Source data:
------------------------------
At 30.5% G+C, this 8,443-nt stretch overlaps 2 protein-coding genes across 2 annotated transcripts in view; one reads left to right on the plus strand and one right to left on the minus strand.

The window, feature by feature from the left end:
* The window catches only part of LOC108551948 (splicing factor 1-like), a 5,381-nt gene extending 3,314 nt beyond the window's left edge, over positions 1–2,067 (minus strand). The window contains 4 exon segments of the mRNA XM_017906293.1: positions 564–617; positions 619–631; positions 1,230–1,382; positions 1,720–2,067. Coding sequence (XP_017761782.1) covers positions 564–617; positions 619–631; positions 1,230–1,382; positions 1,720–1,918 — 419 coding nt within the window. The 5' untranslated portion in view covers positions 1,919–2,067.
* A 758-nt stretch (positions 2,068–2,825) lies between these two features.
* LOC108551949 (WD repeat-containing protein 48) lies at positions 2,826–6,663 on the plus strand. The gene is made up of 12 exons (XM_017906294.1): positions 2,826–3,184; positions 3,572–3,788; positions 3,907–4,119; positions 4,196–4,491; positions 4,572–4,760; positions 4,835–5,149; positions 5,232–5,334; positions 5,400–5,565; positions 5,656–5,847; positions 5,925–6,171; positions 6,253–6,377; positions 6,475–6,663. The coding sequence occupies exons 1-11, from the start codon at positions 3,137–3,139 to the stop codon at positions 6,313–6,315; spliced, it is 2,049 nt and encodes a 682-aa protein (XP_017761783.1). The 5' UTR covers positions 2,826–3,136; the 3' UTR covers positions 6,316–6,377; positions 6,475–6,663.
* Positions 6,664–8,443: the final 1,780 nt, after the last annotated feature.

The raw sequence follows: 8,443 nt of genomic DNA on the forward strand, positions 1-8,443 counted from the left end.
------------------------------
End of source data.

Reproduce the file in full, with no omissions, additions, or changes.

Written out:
At 30.5% G+C, this 8,443-nt stretch overlaps 2 protein-coding genes across 2 annotated transcripts in view; one reads left to right on the plus strand and one right to left on the minus strand.

The window, feature by feature from the left end:
* The window catches only part of LOC108551948 (splicing factor 1-like), a 5,381-nt gene extending 3,314 nt beyond the window's left edge, over positions 1–2,067 (minus strand). The window contains 4 exon segments of the mRNA XM_017906293.1: positions 564–617; positions 619–631; positions 1,230–1,382; positions 1,720–2,067. Coding sequence (XP_017761782.1) covers positions 564–617; positions 619–631; positions 1,230–1,382; positions 1,720–1,918 — 419 coding nt within the window. The 5' untranslated portion in view covers positions 1,919–2,067.
* A 758-nt stretch (positions 2,068–2,825) lies between these two features.
* LOC108551949 (WD repeat-containing protein 48) lies at positions 2,826–6,663 on the plus strand. The gene is made up of 12 exons (XM_017906294.1): positions 2,826–3,184; positions 3,572–3,788; positions 3,907–4,119; positions 4,196–4,491; positions 4,572–4,760; positions 4,835–5,149; positions 5,232–5,334; positions 5,400–5,565; positions 5,656–5,847; positions 5,925–6,171; positions 6,253–6,377; positions 6,475–6,663. The coding sequence occupies exons 1-11, from the start codon at positions 3,137–3,139 to the stop codon at positions 6,313–6,315; spliced, it is 2,049 nt and encodes a 682-aa protein (XP_017761783.1). The 5' UTR covers positions 2,826–3,136; the 3' UTR covers positions 6,316–6,377; positions 6,475–6,663.
* Positions 6,664–8,443: the final 1,780 nt, after the last annotated feature.

The raw sequence follows: 8,443 nt of genomic DNA on the forward strand, positions 1-8,443 counted from the left end.